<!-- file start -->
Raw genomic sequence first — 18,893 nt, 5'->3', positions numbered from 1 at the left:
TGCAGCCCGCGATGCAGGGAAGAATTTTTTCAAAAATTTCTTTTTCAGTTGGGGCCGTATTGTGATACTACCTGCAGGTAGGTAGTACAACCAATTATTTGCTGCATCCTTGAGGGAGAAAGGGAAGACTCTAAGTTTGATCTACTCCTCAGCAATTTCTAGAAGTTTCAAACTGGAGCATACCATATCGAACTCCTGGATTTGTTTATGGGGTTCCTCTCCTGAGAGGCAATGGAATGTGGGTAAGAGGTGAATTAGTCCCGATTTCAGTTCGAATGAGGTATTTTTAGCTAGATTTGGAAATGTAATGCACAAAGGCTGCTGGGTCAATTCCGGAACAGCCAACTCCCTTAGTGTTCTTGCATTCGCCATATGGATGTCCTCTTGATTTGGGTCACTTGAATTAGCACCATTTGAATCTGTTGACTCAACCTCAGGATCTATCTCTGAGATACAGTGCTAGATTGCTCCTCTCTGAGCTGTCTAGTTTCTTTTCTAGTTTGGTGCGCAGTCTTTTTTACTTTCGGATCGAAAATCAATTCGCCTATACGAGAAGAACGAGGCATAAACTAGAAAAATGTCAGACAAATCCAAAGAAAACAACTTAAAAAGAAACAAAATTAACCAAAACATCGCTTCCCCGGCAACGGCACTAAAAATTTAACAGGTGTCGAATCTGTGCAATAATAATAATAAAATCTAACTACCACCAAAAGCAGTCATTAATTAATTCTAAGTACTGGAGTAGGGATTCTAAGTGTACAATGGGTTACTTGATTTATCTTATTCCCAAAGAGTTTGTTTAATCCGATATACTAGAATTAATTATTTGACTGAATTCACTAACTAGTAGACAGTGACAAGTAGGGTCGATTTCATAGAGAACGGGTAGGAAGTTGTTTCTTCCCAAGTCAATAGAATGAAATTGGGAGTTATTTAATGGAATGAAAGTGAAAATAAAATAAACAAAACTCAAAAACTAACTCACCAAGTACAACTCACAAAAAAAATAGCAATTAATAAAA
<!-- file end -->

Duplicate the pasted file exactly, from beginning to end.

Raw genomic sequence first — 18,893 nt, 5'->3', positions numbered from 1 at the left:
TGCAGCCCGCGATGCAGGGAAGAATTTTTTCAAAAATTTCTTTTTCAGTTGGGGCCGTATTGTGATACTACCTGCAGGTAGGTAGTACAACCAATTATTTGCTGCATCCTTGAGGGAGAAAGGGAAGACTCTAAGTTTGATCTACTCCTCAGCAATTTCTAGAAGTTTCAAACTGGAGCATACCATATCGAACTCCTGGATTTGTTTATGGGGTTCCTCTCCTGAGAGGCAATGGAATGTGGGTAAGAGGTGAATTAGTCCCGATTTCAGTTCGAATGAGGTATTTTTAGCTAGATTTGGAAATGTAATGCACAAAGGCTGCTGGGTCAATTCCGGAACAGCCAACTCCCTTAGTGTTCTTGCATTCGCCATATGGATGTCCTCTTGATTTGGGTCACTTGAATTAGCACCATTTGAATCTGTTGACTCAACCTCAGGATCTATCTCTGAGATACAGTGCTAGATTGCTCCTCTCTGAGCTGTCTAGTTTCTTTTCTAGTTTGGTGCGCAGTCTTTTTTACTTTCGGATCGAAAATCAATTCGCCTATACGAGAAGAACGAGGCATAAACTAGAAAAATGTCAGACAAATCCAAAGAAAACAACTTAAAAAGAAACAAAATTAACCAAAACATCGCTTCCCCGGCAACGGCACTAAAAATTTAACAGGTGTCGAATCTGTGCAATAATAATAATAAAATCTAACTACCACCAAAAGCAGTCATTAATTAATTCTAAGTACTGGAGTAGGGATTCTAAGTGTACAATGGGTTACTTGATTTATCTTATTCCCAAAGAGTTTGTTTAATCCGATATACTAGAATTAATTATTTGACTGAATTCACTAACTAGTAGACAGTGACAAGTAGGGTCGATTTCATAGAGAACGGGTAGGAAGTTGTTTCTTCCCAAGTCAATAGAATGAAATTGGGAGTTATTTAATGGAATGAAAGTGAAAATAAAATAAACAAAACTCAAAAACTAACTCACCAAGTACAACTCACAAAAAAAATAGCAATTAATAAAA